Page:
One hundred and eighteen


1902 by Gwen John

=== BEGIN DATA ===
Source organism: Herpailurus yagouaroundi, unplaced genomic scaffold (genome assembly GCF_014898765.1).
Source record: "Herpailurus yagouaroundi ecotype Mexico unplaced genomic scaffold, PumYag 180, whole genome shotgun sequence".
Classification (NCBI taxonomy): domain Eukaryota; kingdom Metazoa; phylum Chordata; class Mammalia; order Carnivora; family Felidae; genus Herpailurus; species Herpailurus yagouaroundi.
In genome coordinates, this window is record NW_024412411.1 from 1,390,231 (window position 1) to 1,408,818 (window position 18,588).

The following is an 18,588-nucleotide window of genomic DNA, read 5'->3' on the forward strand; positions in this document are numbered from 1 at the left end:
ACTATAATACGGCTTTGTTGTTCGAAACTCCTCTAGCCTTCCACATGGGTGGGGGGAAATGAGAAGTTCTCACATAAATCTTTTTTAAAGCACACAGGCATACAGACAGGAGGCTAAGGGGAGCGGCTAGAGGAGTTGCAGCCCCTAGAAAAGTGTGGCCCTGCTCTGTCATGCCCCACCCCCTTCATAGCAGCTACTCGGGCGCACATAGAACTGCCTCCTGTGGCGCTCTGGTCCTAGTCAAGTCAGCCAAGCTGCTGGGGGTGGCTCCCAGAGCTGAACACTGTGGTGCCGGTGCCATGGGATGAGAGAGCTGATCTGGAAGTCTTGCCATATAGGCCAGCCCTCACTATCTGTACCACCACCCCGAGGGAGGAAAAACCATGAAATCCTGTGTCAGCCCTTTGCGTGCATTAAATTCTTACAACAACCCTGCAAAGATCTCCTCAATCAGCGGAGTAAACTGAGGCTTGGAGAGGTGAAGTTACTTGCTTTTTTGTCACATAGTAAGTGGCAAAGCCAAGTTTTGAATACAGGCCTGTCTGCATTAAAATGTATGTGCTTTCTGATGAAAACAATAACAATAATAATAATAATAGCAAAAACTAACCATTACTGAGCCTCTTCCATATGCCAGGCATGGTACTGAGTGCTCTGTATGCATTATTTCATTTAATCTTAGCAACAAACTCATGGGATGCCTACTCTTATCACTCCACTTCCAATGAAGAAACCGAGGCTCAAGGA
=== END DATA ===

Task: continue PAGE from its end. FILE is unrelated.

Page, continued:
Gwen John was born in Wales and after a fairly turbulent childhood moved to London to study at the Slade School of Art; she then moved to Paris where she met Rodin, among other prominent art figures, who would become her long-term lover. This self-portrait was painted before her time in Paris, probably just after she had graduated, and is reflective of her demeanour, which though eccentric was also quiet. She paints her face with the restraint her expression itself seems to give; the painting is subtle, flat, but realist nonetheless, and careful not to be dramatically expressive. It is a concealment of personality, deception on the part of the sitter and in this case the artist; she stares at us, aware of just what she gives and what she chooses to hide. The light in this painting mirrors this subtlety of execution; the whole image is bathed in an illuminative glow, accumulating in the pale white of her face. The light has an interesting quality, it is slightly un-natural; far from daylight it conveys a sense of artificiality, supported by the post-Impressionist style of painting. John’s style is akin to the Bloomsbury Group’s, slightly surreal despite the realist approach to subject, probably gained at Slade where Duncan Grant also studied. The background is similar in approach, plain in its simplicity but quietly moving with light and subtle tone, presenting an atmospheric but not distracting backdrop to Gwen’s face. John’s painting is remarkably honest, a telling portrayal for a self-portrait in what she seeks to hide; it is subtle in expression yet attention grabbing, mirrored in the bright red of her shirt.


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